Theses and Dissertations

Issuing Body

Mississippi State University


Hernandez, Rafael

Committee Member

George, Clifford E.

Committee Member

Zappi, Mark E.

Committee Member

French, W. Todd

Date of Degree


Document Type

Graduate Thesis - Open Access


Chemical Engineering

Degree Name

Master of Science


James Worth Bagley College of Engineering


Dave C. Swalm School of Chemical Engineering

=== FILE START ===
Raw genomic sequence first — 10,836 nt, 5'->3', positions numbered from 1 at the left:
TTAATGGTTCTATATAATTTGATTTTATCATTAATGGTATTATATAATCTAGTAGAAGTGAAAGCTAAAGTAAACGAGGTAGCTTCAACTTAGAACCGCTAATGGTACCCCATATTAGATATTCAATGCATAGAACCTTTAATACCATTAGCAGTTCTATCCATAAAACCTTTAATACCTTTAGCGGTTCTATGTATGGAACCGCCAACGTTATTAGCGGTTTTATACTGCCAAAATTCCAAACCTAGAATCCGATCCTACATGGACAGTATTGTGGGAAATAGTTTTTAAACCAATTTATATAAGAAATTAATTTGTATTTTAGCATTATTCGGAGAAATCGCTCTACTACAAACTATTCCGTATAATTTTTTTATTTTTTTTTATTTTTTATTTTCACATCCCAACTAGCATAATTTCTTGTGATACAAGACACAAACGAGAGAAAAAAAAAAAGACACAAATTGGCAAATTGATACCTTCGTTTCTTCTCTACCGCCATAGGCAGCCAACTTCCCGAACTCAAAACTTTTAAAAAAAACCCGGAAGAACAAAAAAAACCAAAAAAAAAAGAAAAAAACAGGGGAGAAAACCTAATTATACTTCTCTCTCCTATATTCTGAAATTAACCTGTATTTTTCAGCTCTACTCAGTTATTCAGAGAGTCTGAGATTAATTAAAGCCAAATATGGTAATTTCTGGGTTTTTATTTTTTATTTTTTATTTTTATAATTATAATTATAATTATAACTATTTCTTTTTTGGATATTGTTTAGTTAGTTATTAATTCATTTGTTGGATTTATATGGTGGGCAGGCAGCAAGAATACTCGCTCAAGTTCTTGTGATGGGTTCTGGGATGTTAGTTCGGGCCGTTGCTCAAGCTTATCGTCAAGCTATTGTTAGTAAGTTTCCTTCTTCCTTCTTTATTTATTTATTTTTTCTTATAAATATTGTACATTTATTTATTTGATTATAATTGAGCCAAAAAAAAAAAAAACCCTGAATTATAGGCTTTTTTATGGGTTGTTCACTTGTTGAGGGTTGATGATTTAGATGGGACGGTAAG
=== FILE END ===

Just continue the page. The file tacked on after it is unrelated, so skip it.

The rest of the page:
In this research, the adsorptive capacities of kenaf in the forms of chopped whole stalk, chopped core, and bast materials were evaluated for the removal of lead, zinc, and toluene from contaminated synthetic waste streams using traditional adsorption isotherm techniques. The effect of surface oxidation using ozone was observed with respect to the adsorption of metals. Hydraulic conductivity experiments were conducted to evaluate the head loss associated with packing a column with kenaf fibers and to determine the suitability of its use in dynamic packed column systems. B.E.T. surface areas were determined as well. Under increasingly stringent regulatory requirements, even low level organic and inorganic contamination (under 100 ppm) in surface and ground waters must be treated. This study is part of an ongoing multi-year research effort aiming to develop a kenaf-based biosorptive process to improve treatment of contaminated aqueous streams at reduced costs and technical complexity.